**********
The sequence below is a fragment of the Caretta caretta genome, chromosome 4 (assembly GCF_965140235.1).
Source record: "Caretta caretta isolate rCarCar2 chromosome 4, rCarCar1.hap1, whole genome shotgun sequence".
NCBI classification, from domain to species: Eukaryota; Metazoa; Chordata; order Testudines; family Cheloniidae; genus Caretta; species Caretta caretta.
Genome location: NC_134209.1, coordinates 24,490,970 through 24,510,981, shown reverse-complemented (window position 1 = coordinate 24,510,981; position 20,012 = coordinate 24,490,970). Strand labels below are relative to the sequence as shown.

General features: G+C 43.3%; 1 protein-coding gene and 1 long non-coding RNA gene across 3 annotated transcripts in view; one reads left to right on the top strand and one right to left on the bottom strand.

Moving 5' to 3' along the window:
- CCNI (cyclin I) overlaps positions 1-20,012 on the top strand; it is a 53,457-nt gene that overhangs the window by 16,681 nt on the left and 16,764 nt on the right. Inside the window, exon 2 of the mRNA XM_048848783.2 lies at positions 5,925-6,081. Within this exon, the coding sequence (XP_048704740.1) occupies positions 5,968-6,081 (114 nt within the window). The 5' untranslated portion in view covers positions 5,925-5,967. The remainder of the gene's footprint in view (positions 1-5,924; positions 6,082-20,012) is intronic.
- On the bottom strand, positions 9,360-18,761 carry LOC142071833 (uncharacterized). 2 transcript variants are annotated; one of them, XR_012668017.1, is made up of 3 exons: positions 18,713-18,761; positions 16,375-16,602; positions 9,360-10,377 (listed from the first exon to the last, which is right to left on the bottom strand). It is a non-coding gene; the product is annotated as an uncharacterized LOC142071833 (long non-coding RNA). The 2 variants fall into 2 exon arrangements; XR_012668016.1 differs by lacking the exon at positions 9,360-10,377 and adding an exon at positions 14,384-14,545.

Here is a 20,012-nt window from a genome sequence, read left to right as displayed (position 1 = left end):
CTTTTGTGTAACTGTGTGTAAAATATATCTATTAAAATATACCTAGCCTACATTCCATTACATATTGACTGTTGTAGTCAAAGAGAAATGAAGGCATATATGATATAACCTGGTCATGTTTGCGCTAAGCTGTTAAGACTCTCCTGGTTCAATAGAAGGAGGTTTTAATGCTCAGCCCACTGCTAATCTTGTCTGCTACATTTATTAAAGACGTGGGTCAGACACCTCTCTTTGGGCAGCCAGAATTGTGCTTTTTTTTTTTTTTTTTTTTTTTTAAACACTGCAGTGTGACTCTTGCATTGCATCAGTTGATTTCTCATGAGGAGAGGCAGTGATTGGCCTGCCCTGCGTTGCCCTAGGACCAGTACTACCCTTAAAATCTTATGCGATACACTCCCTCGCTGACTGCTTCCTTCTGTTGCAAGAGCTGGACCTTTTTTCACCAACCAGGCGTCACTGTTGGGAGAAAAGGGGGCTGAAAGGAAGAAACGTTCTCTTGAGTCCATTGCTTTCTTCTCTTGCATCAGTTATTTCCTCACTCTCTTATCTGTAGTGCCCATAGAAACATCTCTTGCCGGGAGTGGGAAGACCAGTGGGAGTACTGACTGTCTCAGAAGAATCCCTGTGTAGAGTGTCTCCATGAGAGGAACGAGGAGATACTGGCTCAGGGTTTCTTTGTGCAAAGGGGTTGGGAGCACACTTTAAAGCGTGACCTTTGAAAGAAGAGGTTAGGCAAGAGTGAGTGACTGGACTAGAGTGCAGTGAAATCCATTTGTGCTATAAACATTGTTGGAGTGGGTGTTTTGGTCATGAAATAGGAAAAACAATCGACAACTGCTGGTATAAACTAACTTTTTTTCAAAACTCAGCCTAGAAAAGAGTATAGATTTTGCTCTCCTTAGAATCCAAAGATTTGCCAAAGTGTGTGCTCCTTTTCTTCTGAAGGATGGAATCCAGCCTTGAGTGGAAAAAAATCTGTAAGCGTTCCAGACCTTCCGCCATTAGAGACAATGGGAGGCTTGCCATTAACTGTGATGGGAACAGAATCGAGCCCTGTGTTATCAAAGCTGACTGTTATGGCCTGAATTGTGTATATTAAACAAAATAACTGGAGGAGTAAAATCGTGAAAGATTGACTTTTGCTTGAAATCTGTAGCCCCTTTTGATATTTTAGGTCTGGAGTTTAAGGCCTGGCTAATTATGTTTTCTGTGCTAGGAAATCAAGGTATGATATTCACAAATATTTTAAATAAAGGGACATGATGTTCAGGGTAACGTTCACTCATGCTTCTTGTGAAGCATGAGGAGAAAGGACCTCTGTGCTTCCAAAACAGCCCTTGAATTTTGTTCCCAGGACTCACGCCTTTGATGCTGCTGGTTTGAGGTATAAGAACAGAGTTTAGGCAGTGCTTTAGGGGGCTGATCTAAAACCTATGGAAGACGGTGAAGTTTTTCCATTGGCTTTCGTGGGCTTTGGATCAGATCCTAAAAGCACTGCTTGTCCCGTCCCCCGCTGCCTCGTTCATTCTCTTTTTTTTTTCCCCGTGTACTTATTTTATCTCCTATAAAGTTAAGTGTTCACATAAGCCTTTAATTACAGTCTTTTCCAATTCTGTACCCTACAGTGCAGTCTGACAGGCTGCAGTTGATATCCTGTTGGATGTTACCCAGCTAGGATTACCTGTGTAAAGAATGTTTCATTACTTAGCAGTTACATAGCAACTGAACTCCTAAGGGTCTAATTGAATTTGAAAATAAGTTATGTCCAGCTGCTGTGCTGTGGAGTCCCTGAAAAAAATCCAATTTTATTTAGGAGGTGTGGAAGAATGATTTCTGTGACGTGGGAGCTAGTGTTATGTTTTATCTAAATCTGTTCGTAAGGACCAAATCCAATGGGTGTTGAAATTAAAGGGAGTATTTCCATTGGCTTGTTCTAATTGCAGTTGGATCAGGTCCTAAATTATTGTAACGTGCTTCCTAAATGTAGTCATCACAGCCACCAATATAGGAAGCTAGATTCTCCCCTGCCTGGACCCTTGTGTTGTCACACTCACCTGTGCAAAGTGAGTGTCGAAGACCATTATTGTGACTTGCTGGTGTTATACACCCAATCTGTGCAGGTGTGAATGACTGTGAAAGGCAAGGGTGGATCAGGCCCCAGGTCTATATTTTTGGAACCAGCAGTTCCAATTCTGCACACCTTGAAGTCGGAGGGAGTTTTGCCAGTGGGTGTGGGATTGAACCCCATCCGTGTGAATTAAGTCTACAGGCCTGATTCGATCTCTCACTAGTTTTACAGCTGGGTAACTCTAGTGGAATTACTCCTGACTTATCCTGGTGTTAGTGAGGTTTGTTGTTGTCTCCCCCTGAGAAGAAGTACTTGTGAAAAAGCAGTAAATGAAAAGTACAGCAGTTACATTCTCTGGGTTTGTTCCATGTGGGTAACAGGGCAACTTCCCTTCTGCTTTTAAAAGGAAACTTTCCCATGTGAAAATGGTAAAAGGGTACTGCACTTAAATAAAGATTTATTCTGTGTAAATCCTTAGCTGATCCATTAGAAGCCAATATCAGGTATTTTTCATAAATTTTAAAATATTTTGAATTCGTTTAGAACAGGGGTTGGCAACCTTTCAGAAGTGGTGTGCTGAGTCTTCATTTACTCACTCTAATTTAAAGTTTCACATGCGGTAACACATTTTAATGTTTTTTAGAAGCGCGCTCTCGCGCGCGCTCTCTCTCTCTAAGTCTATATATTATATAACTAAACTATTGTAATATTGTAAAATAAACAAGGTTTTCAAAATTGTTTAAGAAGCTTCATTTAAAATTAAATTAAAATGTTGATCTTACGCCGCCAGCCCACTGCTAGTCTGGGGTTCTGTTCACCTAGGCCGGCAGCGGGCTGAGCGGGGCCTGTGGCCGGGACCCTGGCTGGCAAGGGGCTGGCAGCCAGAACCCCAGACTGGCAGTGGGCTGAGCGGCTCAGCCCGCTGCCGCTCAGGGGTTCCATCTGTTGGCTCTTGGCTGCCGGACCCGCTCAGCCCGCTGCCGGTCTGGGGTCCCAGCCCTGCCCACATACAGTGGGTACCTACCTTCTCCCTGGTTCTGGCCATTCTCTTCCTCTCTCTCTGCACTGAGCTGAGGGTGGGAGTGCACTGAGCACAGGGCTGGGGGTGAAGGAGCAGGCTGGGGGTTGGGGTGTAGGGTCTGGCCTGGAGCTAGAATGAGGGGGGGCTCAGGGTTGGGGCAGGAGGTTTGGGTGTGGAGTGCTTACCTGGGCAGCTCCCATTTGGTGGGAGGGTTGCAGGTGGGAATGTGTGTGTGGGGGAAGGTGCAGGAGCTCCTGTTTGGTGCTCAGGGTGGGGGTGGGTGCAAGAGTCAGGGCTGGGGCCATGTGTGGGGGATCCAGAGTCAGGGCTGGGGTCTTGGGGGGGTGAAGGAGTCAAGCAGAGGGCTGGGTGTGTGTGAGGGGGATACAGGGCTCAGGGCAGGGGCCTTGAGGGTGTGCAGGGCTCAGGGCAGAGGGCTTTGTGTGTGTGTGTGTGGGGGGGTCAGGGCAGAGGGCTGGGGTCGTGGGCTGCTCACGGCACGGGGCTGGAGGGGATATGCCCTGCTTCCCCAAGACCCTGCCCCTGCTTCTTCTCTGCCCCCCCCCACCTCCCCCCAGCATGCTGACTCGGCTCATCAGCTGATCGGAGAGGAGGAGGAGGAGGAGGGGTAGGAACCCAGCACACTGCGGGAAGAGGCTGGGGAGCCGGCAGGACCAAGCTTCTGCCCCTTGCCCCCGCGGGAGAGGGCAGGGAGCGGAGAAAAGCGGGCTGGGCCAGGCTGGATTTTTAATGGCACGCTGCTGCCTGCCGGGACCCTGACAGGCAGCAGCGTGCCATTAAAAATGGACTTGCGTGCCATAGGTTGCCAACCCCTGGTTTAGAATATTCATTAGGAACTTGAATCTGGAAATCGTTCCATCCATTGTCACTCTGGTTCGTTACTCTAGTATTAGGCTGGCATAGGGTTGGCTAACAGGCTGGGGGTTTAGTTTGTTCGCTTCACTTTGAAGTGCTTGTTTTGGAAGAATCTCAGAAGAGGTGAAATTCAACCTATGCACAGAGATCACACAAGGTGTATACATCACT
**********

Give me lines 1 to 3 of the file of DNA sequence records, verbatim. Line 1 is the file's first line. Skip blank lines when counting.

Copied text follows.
The sequence below is a fragment of the Caretta caretta genome, chromosome 4 (assembly GCF_965140235.1).
Source record: "Caretta caretta isolate rCarCar2 chromosome 4, rCarCar1.hap1, whole genome shotgun sequence".
NCBI classification, from domain to species: Eukaryota; Metazoa; Chordata; order Testudines; family Cheloniidae; genus Caretta; species Caretta caretta.